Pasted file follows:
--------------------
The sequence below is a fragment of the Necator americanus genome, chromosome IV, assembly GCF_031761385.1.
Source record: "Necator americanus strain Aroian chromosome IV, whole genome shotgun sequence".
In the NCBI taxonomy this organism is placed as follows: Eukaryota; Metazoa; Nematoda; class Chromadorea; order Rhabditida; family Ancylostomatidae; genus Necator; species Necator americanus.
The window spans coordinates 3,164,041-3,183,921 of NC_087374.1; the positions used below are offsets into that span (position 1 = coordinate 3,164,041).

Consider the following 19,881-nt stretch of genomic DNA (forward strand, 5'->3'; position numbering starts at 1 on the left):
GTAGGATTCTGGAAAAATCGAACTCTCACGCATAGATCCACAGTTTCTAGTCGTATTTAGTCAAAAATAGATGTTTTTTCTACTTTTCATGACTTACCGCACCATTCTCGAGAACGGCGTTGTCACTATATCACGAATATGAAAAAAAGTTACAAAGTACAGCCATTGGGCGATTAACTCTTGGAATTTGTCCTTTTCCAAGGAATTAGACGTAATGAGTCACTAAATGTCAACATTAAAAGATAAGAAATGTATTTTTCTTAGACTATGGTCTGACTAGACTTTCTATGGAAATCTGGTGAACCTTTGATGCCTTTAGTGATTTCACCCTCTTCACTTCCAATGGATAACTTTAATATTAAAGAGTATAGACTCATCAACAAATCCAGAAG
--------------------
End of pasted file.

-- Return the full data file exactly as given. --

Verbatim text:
The sequence below is a fragment of the Necator americanus genome, chromosome IV, assembly GCF_031761385.1.
Source record: "Necator americanus strain Aroian chromosome IV, whole genome shotgun sequence".
In the NCBI taxonomy this organism is placed as follows: Eukaryota; Metazoa; Nematoda; class Chromadorea; order Rhabditida; family Ancylostomatidae; genus Necator; species Necator americanus.
The window spans coordinates 3,164,041-3,183,921 of NC_087374.1; the positions used below are offsets into that span (position 1 = coordinate 3,164,041).

Consider the following 19,881-nt stretch of genomic DNA (forward strand, 5'->3'; position numbering starts at 1 on the left):
GTAGGATTCTGGAAAAATCGAACTCTCACGCATAGATCCACAGTTTCTAGTCGTATTTAGTCAAAAATAGATGTTTTTTCTACTTTTCATGACTTACCGCACCATTCTCGAGAACGGCGTTGTCACTATATCACGAATATGAAAAAAAGTTACAAAGTACAGCCATTGGGCGATTAACTCTTGGAATTTGTCCTTTTCCAAGGAATTAGACGTAATGAGTCACTAAATGTCAACATTAAAAGATAAGAAATGTATTTTTCTTAGACTATGGTCTGACTAGACTTTCTATGGAAATCTGGTGAACCTTTGATGCCTTTAGTGATTTCACCCTCTTCACTTCCAATGGATAACTTTAATATTAAAGAGTATAGACTCATCAACAAATCCAGAAG